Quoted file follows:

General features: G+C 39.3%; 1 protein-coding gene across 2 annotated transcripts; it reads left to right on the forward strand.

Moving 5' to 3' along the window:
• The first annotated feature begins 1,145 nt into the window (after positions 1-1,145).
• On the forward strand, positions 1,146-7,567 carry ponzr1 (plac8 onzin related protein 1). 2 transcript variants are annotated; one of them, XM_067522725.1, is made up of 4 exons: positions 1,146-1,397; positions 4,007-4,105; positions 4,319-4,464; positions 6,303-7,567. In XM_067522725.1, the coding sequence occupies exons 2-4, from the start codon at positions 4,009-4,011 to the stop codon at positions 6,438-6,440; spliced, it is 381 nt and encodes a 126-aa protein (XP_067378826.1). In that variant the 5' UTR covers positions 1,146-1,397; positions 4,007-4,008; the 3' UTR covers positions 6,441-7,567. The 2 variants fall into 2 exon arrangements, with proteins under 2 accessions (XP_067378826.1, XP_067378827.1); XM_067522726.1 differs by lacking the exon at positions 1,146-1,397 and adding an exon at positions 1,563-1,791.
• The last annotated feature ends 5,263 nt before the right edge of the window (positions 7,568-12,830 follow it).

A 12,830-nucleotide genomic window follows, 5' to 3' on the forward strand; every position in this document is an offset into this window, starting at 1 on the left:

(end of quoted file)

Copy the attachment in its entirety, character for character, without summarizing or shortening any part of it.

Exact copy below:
General features: G+C 39.3%; 1 protein-coding gene across 2 annotated transcripts; it reads left to right on the forward strand.

Moving 5' to 3' along the window:
• The first annotated feature begins 1,145 nt into the window (after positions 1-1,145).
• On the forward strand, positions 1,146-7,567 carry ponzr1 (plac8 onzin related protein 1). 2 transcript variants are annotated; one of them, XM_067522725.1, is made up of 4 exons: positions 1,146-1,397; positions 4,007-4,105; positions 4,319-4,464; positions 6,303-7,567. In XM_067522725.1, the coding sequence occupies exons 2-4, from the start codon at positions 4,009-4,011 to the stop codon at positions 6,438-6,440; spliced, it is 381 nt and encodes a 126-aa protein (XP_067378826.1). In that variant the 5' UTR covers positions 1,146-1,397; positions 4,007-4,008; the 3' UTR covers positions 6,441-7,567. The 2 variants fall into 2 exon arrangements, with proteins under 2 accessions (XP_067378826.1, XP_067378827.1); XM_067522726.1 differs by lacking the exon at positions 1,146-1,397 and adding an exon at positions 1,563-1,791.
• The last annotated feature ends 5,263 nt before the right edge of the window (positions 7,568-12,830 follow it).

A 12,830-nucleotide genomic window follows, 5' to 3' on the forward strand; every position in this document is an offset into this window, starting at 1 on the left: